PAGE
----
Joint List chairman Ayman Odeh’s increased openness to joining a center-left coalition drew reactions from across the political spectrum on Thursday, with other Arab political leaders as well as the centrist Blue and White party rejecting the prospect outright.
Right-wing leaders were quick to criticize Blue and White leaders Benny Gantz and Yair Lapid over the proposed cooperation, as well as lambasting the Joint List — an alliance of the Hadash, Ra’am, Ta’al and Balad parties — as “foreign Palestinian agents” in the Knesset.
Israel’s top Arab lawmaker made the comments in an interview snippet published Thursday, confirming remarks he made to The Times of Israel earlier this month, when he was asked whether he would join a coalition led by Blue and White party leader Benny Gantz. Odeh answered at the time that “if we see that there is some common direction, we will seriously consider joining him,” but a spokesperson quickly walked back that remark.
The Yedioth Ahronoth daily published a preview of an interview with Odeh that will be published in full on Friday, leading with a quote of him saying he was “willing to join a center-left government.” However, he laid out several conditions for joining such a coalition, including “ending the occupation,” rolling back the controversial Jewish nation-state law, halting home demolitions in the West Bank and boosting the fight on crime in Arab communities.
The chances of that scenario materializing seemed extremely slim, as almost all political parties lined up to reject it.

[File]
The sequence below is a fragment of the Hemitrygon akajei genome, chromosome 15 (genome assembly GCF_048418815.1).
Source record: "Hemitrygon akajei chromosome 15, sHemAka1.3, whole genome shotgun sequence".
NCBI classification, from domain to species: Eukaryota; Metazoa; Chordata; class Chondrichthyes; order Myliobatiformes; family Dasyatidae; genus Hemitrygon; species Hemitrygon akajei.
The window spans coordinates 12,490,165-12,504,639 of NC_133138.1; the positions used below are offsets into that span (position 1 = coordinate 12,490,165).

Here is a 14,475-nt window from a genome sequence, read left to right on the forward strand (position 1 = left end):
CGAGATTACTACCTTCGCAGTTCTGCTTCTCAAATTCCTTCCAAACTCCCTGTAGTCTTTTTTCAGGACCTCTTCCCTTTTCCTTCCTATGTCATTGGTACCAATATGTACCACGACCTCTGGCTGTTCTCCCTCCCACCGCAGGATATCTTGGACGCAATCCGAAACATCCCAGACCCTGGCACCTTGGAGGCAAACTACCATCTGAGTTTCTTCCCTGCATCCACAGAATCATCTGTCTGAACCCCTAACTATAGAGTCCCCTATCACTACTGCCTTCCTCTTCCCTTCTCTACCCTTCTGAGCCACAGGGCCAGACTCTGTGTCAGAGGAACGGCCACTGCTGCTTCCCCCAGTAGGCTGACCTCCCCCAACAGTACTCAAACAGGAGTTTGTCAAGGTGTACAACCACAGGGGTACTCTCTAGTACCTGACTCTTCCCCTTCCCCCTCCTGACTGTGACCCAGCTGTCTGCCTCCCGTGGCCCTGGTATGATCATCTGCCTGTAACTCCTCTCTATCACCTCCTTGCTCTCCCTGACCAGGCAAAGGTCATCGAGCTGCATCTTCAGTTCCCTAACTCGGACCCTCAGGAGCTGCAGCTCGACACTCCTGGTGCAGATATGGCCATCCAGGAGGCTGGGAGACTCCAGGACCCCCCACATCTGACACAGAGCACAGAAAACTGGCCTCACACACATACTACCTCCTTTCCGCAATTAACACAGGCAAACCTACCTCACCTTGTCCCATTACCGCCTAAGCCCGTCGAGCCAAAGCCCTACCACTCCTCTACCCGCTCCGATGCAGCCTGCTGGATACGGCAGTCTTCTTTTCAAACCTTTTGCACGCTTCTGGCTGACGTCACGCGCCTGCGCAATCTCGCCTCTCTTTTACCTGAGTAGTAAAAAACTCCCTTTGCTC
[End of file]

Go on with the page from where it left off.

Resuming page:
Gantz has not commented on Odeh’s statement, but Lapid and fellow Blue and White lawmakers Gabi Ashkenazi and Yoaz Hendel ruled out the possibility of a future government partnership on Thursday.
Lapid pointed out that Odeh’s Hadash had teamed up in the elections with Balad, a Palestinian nationalist party.
“Ayman Odeh can’t say ‘we will sit with them in the government’ and then join forces with Balad, which is a gang of Israel-haters who don’t recognize the Jewish state,” he told the Kan public broadcaster. “This is doublespeak that is not acceptable to any of us.”
Ashkenazi told Army Radio: “We think Israel’s Arab citizens are equal and that’s how we should treat them,” but added that “we won’t be able to sit [in a government] with the Arab parties that don’t recognize Israel as the state of the Jewish people.”
Blue and White MK Hendel said his party would “form a wide unity government” that includes Likud. “We respect Israel’s Arab citizens and view them as citizens worthy of all rights, but we will not sit with the Arab parties which fundamentally reject Israel’s existence as a Jewish state. Period.”
On the other side of the political divide, Odeh was met with vociferous opposition from his own camp.
Balad leader Mtanes Shihadeh rejected Odeh’s comment, saying on Twitter: “The change we want and that the Joint List should strive for is full civil equality in a bi-national state, not sitting in the coalition with some party that time after time treats Arab citizens as second class citizens.